Lee A. Bickmore, who has been working closely with the First Presidency during the past two years on communications and organization, is chairman of the board and chief executive officer of Nabisco, Inc., an international food processing company with headquarters in New York.

Born in Paradise, Utah, Brother Bickmore, 63, is a graduate of both the University of Utah and the Harvard Business School’s advanced management course. He joined Nabisco in 1933 in Pocatello, Idaho, eventually transferring to the company’s general offices in New York City. In 1950, he was appointed vice-president for sales, advertising, and marketing. Seven years later he was named a senior vice-president, and in 1959 he was named executive vice-president and a member of the board of directors. He was named Nabisco’s president in 1960 and became the company’s chief executive officer in 1963 and chairman of the board in 1968.

In the Church he has served on the high council of the New York Stake and has been a Sunday School teacher in his home ward in Short Hills, New Jersey. He also has been a ward Sunday School president, member of a stake Sunday School presidency, and president of a stake YMMIA.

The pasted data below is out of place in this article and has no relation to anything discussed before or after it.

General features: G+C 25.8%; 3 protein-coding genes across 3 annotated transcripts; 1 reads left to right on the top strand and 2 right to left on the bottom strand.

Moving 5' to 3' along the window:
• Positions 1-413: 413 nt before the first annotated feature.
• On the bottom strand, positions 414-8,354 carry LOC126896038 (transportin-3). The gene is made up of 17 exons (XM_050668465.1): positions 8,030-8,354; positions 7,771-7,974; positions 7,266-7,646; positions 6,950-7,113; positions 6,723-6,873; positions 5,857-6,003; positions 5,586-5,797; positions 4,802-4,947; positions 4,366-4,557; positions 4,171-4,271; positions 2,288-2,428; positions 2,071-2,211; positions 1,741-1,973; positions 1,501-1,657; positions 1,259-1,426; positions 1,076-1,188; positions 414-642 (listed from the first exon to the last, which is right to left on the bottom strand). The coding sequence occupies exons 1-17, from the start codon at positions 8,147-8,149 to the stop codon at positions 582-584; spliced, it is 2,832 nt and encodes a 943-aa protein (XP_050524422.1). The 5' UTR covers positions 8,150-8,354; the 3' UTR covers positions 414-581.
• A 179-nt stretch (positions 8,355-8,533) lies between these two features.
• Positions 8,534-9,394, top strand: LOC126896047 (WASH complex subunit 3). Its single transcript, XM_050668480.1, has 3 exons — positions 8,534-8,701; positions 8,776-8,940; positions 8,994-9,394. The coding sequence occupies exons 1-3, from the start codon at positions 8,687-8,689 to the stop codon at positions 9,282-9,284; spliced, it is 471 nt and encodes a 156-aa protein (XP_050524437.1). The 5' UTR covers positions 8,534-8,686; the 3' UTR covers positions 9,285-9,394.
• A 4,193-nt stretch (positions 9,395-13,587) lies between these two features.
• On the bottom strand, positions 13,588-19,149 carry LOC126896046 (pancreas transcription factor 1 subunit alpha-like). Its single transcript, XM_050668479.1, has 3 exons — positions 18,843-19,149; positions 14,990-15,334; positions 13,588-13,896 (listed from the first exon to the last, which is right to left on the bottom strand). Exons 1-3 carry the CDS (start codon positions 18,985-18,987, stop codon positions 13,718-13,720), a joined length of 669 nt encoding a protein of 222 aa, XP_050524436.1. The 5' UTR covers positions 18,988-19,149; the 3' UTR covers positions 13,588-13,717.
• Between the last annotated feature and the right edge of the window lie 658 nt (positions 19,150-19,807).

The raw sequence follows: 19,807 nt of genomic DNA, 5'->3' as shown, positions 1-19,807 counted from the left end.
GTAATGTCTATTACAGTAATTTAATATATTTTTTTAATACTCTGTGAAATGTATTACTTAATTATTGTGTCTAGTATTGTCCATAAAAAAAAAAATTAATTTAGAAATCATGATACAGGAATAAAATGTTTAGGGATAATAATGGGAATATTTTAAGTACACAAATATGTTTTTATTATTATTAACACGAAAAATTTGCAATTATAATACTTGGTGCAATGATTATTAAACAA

His service to the Church will now be as consultant in such areas as business operations, financing, building, communications, and the welfare program. This latter area, along with tithing and other contributions, is considered very important by Brother Bickmore. “Giving in the Church conditions one to think more of the importance of helping one’s fellowmen and making a real contribution rather than just accumulating funds,” he declares.